Most Rev. Joseph C. Bambera, D.D., J.C.L.
Saint Patrick’s Parade Day Mass – March 9, 2019

First of all, I am delighted to welcome all of you – the wonderful faithful people who are the Church of Scranton – and so many others – who join us for the celebration of the Holy Eucharist on a day when everybody is Irish!  …  Welcome to your house – to your church!  …  I especially want to recognize and welcome so many priests, deacons and religious sisters – members of the parade committee and those being honored during today’s parade – representatives of Irish societies and organizations – our civic leaders – and especially our devoted public servants, members of the military, policemen, firemen, first responders and so many others who serve our community and our country so generously and selflessly.  Thank you for taking the time to begin this great parade day with prayer – precisely the way in which Saint Patrick would expect us to begin.

In putting together some thoughts for today’s liturgy, in addition to reflecting upon the scriptures that incidentally are the chosen Lenten readings of the Church for Saturday after Ash Wednesday, I did what every preacher likely does in advance of a rather unique event at which a sermon is to be given – like our parade mass this morning.  I scanned the internet for any new insights into the revered saint whom we honor in so many ways during these days of March.  And much to my surprise, I came upon a recently written article by an historian of medieval Ireland.  It was titled, Ten Things to Know About the Real Saint Patrick.

Not to worry.  I certainly don’t plan to focus on all ten items.  Frankly, some of them are hardly new things to consider.  By now, most of us know that Saint Patrick was born in Britain – not Ireland.  …  What I never knew and found rather interesting the fact that Patrick likely never drove any snakes from Ireland – for the simple reason that there weren’t any snakes on that little green island in the north Atlantic, at least not in pre-Modern Ireland.  Patrick is most probably associated with driving the snakes from Ireland because snakes were often worshipped in many old pagan religions, something that he was able to put an end to by his preaching and teaching.

By far, the most interesting and surprising thing that I discovered in Saint Patrick’s “top ten” list was that – at least according to the scholar who authored the work – Saint Patrick never mentioned a shamrock in any of his writings.  The shamrock connection was first mentioned in print by an English visitor to Ireland in 1684 (it’s always the English!), who wrote that on Saint Patrick’s feast day, the Irish “wear shamrocks, 3 leav’d grass, which they likewise eat to cause a sweet breath,” the Englishman noted, “since very few of them are found sober that night.”  …  Now really!  Who’d ever believe something as outrageous as that assertion?  Eating a shamrock!  …  Just goes to show that you ought not believe everything you read on the internet.

Yet, one thing is very clear, my friends.  Despite all of the theories that we can dispute regarding Patrick’s life and ministry, what we do as we gather to pray in this great Cathedral Church today is where the greatest and most verifiable legacy of Saint Patrick is to be found.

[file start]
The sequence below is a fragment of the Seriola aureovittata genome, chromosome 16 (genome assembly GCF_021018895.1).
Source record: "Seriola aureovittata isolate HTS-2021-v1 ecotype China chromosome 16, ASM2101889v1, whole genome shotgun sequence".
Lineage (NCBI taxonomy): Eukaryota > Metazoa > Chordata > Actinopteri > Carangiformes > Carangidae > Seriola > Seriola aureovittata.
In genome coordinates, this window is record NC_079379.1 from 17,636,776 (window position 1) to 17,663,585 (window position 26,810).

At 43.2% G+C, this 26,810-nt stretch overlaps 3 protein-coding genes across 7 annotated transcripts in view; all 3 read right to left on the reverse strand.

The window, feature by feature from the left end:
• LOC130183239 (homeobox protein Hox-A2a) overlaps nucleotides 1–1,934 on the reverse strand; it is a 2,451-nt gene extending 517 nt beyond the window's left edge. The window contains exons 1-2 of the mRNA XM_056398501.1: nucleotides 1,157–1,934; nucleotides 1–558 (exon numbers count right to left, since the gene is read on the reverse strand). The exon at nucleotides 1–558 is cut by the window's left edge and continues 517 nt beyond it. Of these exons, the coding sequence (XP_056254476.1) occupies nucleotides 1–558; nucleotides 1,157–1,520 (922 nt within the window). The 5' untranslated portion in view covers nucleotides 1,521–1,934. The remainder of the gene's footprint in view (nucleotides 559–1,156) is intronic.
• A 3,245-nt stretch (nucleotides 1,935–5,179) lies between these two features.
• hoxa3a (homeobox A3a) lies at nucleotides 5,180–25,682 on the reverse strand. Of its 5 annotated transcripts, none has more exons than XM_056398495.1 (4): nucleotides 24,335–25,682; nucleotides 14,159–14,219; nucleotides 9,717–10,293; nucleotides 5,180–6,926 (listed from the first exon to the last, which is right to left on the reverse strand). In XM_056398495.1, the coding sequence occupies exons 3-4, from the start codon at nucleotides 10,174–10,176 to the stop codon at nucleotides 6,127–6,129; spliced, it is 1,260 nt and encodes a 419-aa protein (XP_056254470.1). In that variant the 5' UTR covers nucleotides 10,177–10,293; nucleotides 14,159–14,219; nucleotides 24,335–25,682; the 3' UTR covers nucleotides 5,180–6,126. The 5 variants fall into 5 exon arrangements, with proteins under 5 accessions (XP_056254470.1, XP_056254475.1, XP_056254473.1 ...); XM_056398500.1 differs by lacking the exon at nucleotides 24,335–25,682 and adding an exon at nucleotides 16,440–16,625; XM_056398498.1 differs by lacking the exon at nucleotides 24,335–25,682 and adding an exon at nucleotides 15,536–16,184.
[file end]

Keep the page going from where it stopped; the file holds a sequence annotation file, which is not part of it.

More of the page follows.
We’re gathered as family and friends to celebrate the Eucharist and to give thanks to God for the gift of faith that God gave to Ireland – and to the world – through the blessing of Saint Patrick, through his trust in God’s providence and though his willingness to selflessly love and serve the people God entrusted to his care.

Over 1500 years ago, we’re told by Patrick himself that he was taken as a slave to Ireland where he looked after animals until he escaped and returned to his family.  Years later, because of a love for God born of that adversity, Patrick returned to Ireland as a missionary, compelled in his heart by God to share the Gospel message and the gift of faith that he’d been given.

And look at what that message of faith – passed down to us through the ages – has done.  It has become the very source of our life – our hope – our love – and our peace as we journey through life.

Today’s gospel focuses our attention on the call of Levi – also known as Matthew – the unlikely tax collector called by God to preach the Gospel message.  In the call of Matthew, it’s clear that he was challenged by God to be more than he was.  He was called by Jesus to do the work of God!

Saint Patrick was also challenged to do and to be more than he could have ever imagined for the sake of the Gospel and the salvation of souls.  And you and I are challenged as well – challenged to open our hearts – to live the gospel message – to respect and cherish life in all of its forms, born and unborn – to serve our brothers and sisters in need – to welcome new immigrants just as our ancestors were welcomed to this land – and to be the hands and heart and voice of God for a world that so desperately needs to experience God’s love and mercy.

God depended upon Matthew and Patrick to build his kingdom.  And God is counting on you and me to do the same.

My friends, today our celebrations in this Cathedral, during the parade and beyond, witness joyfully to the legacy of Saint Patrick – a legacy that is nothing less than the strength, power and love of Christ.  This legacy, however, ought not to be celebrated but once a year.  Rather, it is to be lived in our homes and neighborhoods, in our workplaces and schools, in every place where human hearts need to be touched by the love of Jesus – even and especially this day, in my life and yours!  …  To live the gospel message with authenticity and fidelity is the greatest tribute that we could offer to this great saint – Patrick – whose life and ministry we celebrate this day!